Death Occurred Last Night (5/10)

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An early 70s Italian police thriller that has one of the weirdest/dumbest plots ever. The main story here is that a man’s tall, sexy special needs daughter has been kidnapped and forced into prostitution. She has the mind of a three year old and the body of a supermodel! The movie includes a cringey father helping daughter put on bra scene, “good” cops planting drugs scene, hooker informant invited to live with cop scene, death by laundry scene, and death by dryer scene. Also, a police sketch (seen above) that is described as, “It’s the face of a pimp, that’s obvious!” Yup, this is a weird one.

Puzzle (6/10)

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Also known as L’uomo Senza Memoria, this is a 1974 giallo about an man suffering from amnesia who reconnects with his wife in Italy in an attempt to regain his memories. In a movie like this, when there are only four characters, it’s pretty easy to predict who the bad guy is. You know it’s not the kid in a Speedo… or do you? You also know there is a reason to show that the heroine is keeping a chainsaw in her pantry. Most of this is pretty dumb, but for some reason I wasn’t bored. The climax contains some pretty hilarious slow motion action that’s played for drama but comes off as ridiculous.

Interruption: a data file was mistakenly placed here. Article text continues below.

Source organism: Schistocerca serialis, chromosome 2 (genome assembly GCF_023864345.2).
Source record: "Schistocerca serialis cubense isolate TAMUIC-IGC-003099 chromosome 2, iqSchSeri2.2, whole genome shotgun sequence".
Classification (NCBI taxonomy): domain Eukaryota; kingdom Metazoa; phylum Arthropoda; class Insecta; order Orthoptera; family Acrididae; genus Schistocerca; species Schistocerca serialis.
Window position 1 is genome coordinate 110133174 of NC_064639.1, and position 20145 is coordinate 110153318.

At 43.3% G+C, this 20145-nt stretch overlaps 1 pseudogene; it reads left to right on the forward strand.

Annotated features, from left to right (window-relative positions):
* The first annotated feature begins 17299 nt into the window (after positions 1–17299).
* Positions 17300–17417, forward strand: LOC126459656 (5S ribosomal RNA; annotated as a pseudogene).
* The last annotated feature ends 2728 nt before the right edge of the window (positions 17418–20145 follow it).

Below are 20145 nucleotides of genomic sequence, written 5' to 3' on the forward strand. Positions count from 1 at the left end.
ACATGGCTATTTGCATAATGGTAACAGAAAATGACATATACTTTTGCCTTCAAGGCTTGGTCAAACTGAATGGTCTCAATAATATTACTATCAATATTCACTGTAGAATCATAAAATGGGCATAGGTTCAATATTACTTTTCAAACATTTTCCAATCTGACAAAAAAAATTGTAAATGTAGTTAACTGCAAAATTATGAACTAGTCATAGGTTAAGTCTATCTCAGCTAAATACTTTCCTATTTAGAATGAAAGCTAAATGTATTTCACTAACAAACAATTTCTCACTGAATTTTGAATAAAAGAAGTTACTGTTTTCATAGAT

Johnny Cool (6/10)

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Johnny Cool is a black and white gangster movie from 1964 featuring a pre-Bewitched Elizabeth Montgomery and, in the title role, Henry Silva demonstrating that he is more cheekbone than man. Johnny just goes around killing various mob bosses which include members of the Rat Pack and the great Telly Savalis. In hindsight, there are a bunch of plot points that never pay off and Silva’s portrayal of Johnny as a cold, icy killer means he has one expression of cold, icy-ness throughout the entire picture. The Sammy Davis Jr. cameo is fun though.

No More Heroes on Nintendo Wii (6/10)

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No More Heroes is a spazzy fighting/action game for the Wii in the vein of say Madworld. It leans very heavily on humor and style rather than any sort of innovative game play. The player’s task is to run around a largely empty open-world city collecting money so that they can pay for your next ranked assassination battle.

As far as the fighting goes, it’s really basic: target-lock an enemy, then mostly hit the A button, sometimes hit the B button, and occasionally dodge with the crosshair button. When your opponent is ready to explode into a shower of blood, swing the Wiimote. It’s not horrible, and is definitely not as frustrating as a Devil May Cry or Bayonetta game, but it is far from the pinnacle of gaming variety.

Where No More Heroes shines is in its self-aware plot and dialogue. Travis Touchdown may be a super-cool assassin, but his reality is mostly that of an Otaku fanboy with anime posters, toys, and a pet cat. The game goes to great lengths to point out how much of loser he really is by having him constantly get embarrassing calls from the video rental store and making his home base a crappy motel room. This stuff is great. I only wish the fighting was a little more fun or the world more interesting to explore.